This page is one of the longest in the Hodgson Radial log and probably reflects that this is one of the most complex parts. I chose Aluminum 7075-T651 for the head material and made a few changes to the process plan and the design of the head – most notably the method of retaining the valve seats. Follow along on this lengthy build log as I start construction of 11 heads.
The Hodgson plans call for the valve seats to be made from Alloy 954 Aluminum Bronze (here in China this is called QAL 9-4 bronze or C63000 nickel aluminum bronze). These valve seats are retained in the head only by a 0.002″ interference press fit. Retention by only a press fit between components subject to heating and cooling cycles between two materials having different coefficients of thermal expansion is a problem waiting to happen in my opinion. I wanted a Continue reading
Well, it would have been nice if I could have found some soft 1000-series aluminum here in China so I could just turn and part off these rings from some round stock, but that turned out to be impossible. I ended up purchasing some 0.032″ 1100 aluminum sheet. 1100 alloy is essentially pure aluminum and the 12″ x 12″ sheet I ordered from McMaster (p/n 2471T11) was in the “0” (Annealed) condition – perfect for a head gasket.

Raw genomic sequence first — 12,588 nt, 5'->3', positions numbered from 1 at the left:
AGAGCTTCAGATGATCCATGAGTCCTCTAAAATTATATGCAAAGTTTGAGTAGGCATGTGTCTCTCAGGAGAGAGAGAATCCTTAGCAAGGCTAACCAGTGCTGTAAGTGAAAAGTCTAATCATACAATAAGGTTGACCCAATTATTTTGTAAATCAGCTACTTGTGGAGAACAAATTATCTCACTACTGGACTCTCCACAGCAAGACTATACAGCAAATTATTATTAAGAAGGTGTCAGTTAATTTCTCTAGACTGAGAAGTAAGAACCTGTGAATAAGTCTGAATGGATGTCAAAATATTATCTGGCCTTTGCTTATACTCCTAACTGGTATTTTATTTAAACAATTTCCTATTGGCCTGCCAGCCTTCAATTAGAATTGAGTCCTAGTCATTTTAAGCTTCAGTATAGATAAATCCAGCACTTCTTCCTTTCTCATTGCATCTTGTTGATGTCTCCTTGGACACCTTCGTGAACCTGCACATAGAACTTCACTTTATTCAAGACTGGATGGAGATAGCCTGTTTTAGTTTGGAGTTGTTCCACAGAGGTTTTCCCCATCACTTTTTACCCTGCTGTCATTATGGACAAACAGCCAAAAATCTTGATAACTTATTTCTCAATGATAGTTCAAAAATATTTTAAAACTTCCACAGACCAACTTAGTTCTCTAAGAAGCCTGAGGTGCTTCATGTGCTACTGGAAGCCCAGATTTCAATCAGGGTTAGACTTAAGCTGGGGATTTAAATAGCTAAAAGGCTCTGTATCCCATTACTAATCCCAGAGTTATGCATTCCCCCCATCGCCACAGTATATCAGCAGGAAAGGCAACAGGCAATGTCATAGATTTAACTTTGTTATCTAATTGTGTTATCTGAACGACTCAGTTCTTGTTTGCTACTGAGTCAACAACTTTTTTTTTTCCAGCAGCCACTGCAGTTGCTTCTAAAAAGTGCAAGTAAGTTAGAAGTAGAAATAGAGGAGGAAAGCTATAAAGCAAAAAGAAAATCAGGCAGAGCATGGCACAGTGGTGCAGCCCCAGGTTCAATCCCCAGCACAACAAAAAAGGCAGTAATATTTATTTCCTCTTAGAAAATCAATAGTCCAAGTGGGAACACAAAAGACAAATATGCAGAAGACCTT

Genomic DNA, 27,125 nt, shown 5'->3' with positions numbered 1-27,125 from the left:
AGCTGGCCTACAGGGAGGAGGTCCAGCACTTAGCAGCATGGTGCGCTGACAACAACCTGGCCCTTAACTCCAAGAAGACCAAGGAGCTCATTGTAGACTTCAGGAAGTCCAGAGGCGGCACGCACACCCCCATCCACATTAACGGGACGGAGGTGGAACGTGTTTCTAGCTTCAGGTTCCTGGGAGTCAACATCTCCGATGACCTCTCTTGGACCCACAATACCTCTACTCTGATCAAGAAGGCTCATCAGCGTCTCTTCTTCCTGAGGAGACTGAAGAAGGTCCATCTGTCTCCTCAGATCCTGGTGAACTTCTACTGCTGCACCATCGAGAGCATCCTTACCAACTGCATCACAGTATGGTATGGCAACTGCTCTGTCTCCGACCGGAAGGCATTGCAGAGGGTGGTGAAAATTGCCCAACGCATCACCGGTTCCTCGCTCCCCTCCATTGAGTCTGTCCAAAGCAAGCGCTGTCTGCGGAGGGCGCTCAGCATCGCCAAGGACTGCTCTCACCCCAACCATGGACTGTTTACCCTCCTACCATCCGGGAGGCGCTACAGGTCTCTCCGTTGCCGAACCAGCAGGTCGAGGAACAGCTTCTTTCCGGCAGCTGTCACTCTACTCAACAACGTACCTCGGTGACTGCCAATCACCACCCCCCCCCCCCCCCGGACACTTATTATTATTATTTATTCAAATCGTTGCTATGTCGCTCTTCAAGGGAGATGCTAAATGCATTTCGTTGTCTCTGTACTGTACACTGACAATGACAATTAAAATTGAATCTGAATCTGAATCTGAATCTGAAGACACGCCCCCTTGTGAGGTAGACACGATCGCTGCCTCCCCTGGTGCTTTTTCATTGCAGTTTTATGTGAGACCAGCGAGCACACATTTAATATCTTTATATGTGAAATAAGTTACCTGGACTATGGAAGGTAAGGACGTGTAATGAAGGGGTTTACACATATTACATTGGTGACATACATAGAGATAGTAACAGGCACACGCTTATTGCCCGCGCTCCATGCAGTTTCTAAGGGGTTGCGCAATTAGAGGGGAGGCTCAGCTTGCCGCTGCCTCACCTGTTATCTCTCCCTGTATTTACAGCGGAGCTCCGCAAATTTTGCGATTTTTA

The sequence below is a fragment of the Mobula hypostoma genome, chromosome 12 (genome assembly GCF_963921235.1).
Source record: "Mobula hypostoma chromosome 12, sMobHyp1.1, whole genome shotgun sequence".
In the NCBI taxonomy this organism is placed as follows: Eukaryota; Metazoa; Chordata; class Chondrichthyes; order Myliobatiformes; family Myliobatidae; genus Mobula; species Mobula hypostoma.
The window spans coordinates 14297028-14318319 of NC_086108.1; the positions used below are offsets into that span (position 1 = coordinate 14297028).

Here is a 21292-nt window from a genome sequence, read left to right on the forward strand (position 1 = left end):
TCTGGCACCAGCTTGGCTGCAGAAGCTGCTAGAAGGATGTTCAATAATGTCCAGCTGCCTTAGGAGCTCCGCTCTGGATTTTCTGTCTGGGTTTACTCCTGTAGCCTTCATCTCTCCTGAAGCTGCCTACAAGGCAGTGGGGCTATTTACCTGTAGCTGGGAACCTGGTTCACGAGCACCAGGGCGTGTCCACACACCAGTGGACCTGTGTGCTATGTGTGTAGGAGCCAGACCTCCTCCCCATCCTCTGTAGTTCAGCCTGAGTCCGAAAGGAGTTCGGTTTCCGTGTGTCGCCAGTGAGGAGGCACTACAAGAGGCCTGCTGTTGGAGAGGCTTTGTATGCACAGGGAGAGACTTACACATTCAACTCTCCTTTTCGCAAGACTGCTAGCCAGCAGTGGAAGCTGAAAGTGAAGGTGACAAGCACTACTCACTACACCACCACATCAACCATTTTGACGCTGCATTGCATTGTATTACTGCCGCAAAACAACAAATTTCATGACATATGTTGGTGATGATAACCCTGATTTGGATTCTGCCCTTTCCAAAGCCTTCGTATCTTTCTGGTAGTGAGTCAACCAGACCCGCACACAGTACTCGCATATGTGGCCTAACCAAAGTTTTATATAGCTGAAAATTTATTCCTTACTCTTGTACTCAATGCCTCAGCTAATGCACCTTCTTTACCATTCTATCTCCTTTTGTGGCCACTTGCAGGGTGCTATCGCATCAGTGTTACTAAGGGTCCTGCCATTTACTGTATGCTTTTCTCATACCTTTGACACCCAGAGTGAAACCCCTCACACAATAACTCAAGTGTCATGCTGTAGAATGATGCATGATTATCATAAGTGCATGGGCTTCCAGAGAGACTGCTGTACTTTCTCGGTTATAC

Once again, the problem of obtaining high quality materials here in China made for a little more work in creating the valves. To obtain the necessary material, I used heat-treated stainless bolts sourced from McMaster-Carr in the US as my base material.
The valve spring cups began life as a length of 10mm 416 stainless steel heat treated to HRC32-35. These parts get beat on by the valve spring retainer many times a second and I didn’t want any deformation occurring. Besides, heat treated material machines to a beautiful surface finish.
One of the biggest problems with trying to do something like the Hodgson Radial here in China is finding quality materials. I’ve been lucky with my aluminum products since there is a big Alcoa plant in Kunshan not far from where I live that supplies materials for both the China and worldwide aerospace market. Unfortunately I’ve not been as lucky finding a supplier of quality ferrous materials, and the purported 12L14 material I procured for my cylinders is a case in point. While I was assured this material was “equivalent” to 12L14, it was very gummy to machine and did not act at all like a free-machining leaded steel.